The Republican president and his Democratic rival are coming to the end of their campaign to convince Americans to vote for them. On the eve of a decisive election, Donald Trump, lagging behind in the polls, has chained meetings while Joe Biden has focused on Pennsylvania, a crucial state where he will appear again this Tuesday, election day.
“Bidon”: Donald Trump swept, Monday, November 2, the polls that place him behind his rival Joe Biden, showing unwavering confidence on the eve of a election looking like a referendum on his extraordinary presidency.
After four tumultuous years, the United States “has had enough of the chaos”, hammered his Democratic opponent, who says he is fighting to restore the “soul” of America. “It is time to get up and take back control of our democracy,” said the former vice-president of Barack Obama at the end of his speech from Pittsburgh. It is in this city of Pennsylvania (state won on the wire by Donald Trump in 2016) that he began his campaign 18 months ago.
The two septuagenarians, as different in form as in substance, are engaged in a final sprint after an abrasive campaign which has reinforced the divide between two Americas at the antipodes.
Weakened by an upsurge in the Covid-19 pandemic, Donald Trump is stepping up to make the polls lie and create surprise, as he had done in 2016. “Tomorrow, we will win four more years in the White House” , he said in front of supporters in North Carolina. “That way, we can finish the work started,” he added a few hours later in Michigan.
As if on the go, he meanwhile went to Scranton, the hometown of his Democratic rival, whom he accused of being “asleep”, but also “agitated”, “corrupt”, ” controlled by the mainstream media “…
Joe Biden will continue his campaign in that state until the last minute, with interventions scheduled for Tuesday in Scranton and Philadelphia, a legal but unusual move. “I will not stand four more years with Trump,” told AFP one of his supporters, Jane Perry, 65, crossed in Pittsburgh, where the former vice-president is to hold a meeting on Monday evening in the presence of Lady Gaga.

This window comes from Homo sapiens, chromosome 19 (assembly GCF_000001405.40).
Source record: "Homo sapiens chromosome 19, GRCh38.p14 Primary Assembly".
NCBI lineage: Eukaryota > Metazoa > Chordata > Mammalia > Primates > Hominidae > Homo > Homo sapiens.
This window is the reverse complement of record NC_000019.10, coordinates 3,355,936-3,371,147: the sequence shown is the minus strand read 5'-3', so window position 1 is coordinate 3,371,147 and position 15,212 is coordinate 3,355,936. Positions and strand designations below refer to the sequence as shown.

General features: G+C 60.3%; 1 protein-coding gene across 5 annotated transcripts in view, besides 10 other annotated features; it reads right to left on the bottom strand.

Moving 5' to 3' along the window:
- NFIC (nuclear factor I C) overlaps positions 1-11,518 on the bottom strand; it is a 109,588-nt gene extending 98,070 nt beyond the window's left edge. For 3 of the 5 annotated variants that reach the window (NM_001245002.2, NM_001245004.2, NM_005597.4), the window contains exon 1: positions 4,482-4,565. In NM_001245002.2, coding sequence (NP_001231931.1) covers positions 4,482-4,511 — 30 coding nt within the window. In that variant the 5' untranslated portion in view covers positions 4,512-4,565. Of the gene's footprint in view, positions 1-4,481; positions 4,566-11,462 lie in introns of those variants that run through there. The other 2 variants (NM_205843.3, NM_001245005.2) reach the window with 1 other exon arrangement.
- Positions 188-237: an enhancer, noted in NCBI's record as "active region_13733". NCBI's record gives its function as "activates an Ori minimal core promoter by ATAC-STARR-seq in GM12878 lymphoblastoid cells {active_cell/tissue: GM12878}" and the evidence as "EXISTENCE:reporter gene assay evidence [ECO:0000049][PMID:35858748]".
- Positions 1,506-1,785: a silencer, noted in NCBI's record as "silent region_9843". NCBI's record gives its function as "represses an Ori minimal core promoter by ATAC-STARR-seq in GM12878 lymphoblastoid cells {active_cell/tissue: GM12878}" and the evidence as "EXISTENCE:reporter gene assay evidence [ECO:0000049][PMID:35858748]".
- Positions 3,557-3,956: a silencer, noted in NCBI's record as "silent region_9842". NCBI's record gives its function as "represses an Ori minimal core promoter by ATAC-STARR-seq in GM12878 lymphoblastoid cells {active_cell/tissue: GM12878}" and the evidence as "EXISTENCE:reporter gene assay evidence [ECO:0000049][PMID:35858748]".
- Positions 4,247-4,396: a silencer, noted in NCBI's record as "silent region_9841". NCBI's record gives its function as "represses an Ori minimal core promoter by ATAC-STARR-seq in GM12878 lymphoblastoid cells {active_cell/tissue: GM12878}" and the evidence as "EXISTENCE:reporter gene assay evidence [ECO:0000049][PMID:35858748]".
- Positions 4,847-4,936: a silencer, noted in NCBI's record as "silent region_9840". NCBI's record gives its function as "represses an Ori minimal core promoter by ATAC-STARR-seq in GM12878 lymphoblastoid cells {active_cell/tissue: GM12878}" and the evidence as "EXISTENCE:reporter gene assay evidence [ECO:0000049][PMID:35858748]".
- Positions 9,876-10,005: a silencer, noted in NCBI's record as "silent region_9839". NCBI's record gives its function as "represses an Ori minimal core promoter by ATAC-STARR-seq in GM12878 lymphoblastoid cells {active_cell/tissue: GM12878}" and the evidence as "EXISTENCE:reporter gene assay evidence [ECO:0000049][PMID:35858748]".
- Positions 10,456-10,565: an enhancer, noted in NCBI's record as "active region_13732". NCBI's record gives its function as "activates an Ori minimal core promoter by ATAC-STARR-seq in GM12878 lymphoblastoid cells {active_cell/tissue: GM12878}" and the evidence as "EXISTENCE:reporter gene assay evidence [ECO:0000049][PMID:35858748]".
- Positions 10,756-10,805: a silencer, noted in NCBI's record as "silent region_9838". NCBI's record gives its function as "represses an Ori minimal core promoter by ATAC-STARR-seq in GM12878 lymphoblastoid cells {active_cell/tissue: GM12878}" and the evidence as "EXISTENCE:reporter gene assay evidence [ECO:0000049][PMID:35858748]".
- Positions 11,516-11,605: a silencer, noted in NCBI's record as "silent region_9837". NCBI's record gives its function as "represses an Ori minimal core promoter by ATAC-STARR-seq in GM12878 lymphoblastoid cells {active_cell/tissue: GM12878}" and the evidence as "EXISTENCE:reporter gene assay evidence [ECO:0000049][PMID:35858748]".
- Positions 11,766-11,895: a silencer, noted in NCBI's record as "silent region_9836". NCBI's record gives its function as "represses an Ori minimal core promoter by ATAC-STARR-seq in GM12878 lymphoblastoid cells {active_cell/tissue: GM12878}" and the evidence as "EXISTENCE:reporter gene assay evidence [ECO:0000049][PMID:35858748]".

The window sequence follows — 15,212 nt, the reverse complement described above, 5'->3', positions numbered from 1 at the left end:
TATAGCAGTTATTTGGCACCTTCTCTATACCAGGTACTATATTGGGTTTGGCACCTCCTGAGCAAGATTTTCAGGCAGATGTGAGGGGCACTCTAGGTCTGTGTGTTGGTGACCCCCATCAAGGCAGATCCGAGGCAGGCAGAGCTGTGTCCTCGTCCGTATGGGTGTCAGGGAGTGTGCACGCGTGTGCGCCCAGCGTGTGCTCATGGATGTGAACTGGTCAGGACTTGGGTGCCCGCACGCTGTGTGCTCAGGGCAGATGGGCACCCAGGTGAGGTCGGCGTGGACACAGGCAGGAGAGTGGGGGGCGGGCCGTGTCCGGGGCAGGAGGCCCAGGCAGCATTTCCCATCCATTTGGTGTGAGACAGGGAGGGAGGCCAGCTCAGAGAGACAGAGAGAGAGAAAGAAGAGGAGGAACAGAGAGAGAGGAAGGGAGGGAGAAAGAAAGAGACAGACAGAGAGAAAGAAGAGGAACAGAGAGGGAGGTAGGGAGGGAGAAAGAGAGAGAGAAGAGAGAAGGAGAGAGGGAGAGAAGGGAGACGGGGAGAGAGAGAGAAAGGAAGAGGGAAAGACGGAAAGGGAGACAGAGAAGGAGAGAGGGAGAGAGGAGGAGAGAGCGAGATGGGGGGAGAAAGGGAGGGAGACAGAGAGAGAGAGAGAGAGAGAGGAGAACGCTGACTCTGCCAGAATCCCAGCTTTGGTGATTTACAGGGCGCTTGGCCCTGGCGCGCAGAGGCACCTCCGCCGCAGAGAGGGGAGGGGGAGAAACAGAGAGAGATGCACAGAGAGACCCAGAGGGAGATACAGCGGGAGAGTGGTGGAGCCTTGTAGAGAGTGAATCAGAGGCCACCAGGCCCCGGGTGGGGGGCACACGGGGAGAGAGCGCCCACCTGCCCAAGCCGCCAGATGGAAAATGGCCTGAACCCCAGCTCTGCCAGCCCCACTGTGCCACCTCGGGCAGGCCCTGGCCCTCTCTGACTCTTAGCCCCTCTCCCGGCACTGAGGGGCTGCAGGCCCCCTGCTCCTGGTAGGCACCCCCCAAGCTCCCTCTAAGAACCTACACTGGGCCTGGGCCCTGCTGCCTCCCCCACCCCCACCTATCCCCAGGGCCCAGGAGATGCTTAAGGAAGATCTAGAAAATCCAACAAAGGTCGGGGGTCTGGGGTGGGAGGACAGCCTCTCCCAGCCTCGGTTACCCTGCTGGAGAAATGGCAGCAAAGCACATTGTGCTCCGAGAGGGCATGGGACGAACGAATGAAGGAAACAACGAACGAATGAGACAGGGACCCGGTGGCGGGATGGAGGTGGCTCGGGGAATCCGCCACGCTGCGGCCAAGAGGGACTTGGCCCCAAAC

For his part, Donald Trump said he would go to his campaign headquarters in Virginia on Tuesday. Lara Schmidt, 42, hopes for a “tidal wave” in favor of the president, whom she listened to fervently in Scranton. “But if the postal ballots are illegal, I will kneel down to pray,” she said worriedly.
Nearly 100 million Americans have already voted in advance, in person or by mail, to avoid crowded polling stations amid the pandemic. For weeks, Donald Trump has been critical of this option, accusing it without proof of promoting electoral fraud.
The president, who fears becoming the first not to be re-elected for a quarter of a century, maintains the vagueness on the position he will adopt in the event of defeat, which is causing anxiety in the country. “As soon as the election is over, our lawyers will be ready,” he said in particular on Sunday, suggesting the possibility of a long legal battle.
Sign of the tension that reigns at the end of a campaign of unheard-of aggressiveness, businesses in several American cities, including New York and Washington, were barricaded for fear of violent demonstrations.
A month after his Covid-19 infection, Donald Trump, 74, shows no signs of fatigue and still had to travel to Kenosha, Wisconsin on Monday evening, before a final act in Grand Rapids (Michigan), as in 2016 .
Joe Biden focuses primarily on Pennsylvania, won in 2016 by Donald Trump with a lead of just 44,000 votes. At 77, the Democrat led a discreet campaign, making it a point of honor to scrupulously respect the instructions of the health authorities to avoid spreading the Covid-19, which has killed more than 230,000 in the United States.
He once again took the opposite view of the Republican president on Monday, who hinted that he could dismiss respected immunologist Anthony Fauci, who is increasingly critical of government strategy. “I have a better idea,” Joe Biden said. “Elect me and I’ll hire Dr Fauci and fire Donald Trump!”
Former President Barack Obama, very present in this home stretch, again supported Monday the candidacy of the one who was his vice-president for eight years. Donald Trump “never took his office seriously” and “used the presidency as a television show to draw attention to himself,” he tackled from Miami, Florida, once again calling on voters to go to the polls en masse. “We can not leave room for doubt,” he said.
The latest polls place the Democrat comfortably ahead in several decisive states the Republican won in 2016, such as Wisconsin and Michigan, but his margin is a little narrower in Pennsylvania and the two candidates are neck and neck in Florida. .
Observers repeat their calls for caution, pointing to the 2016 poll, in which Donald Trump created one of the biggest surprises in American political history by beating Hillary Clinton.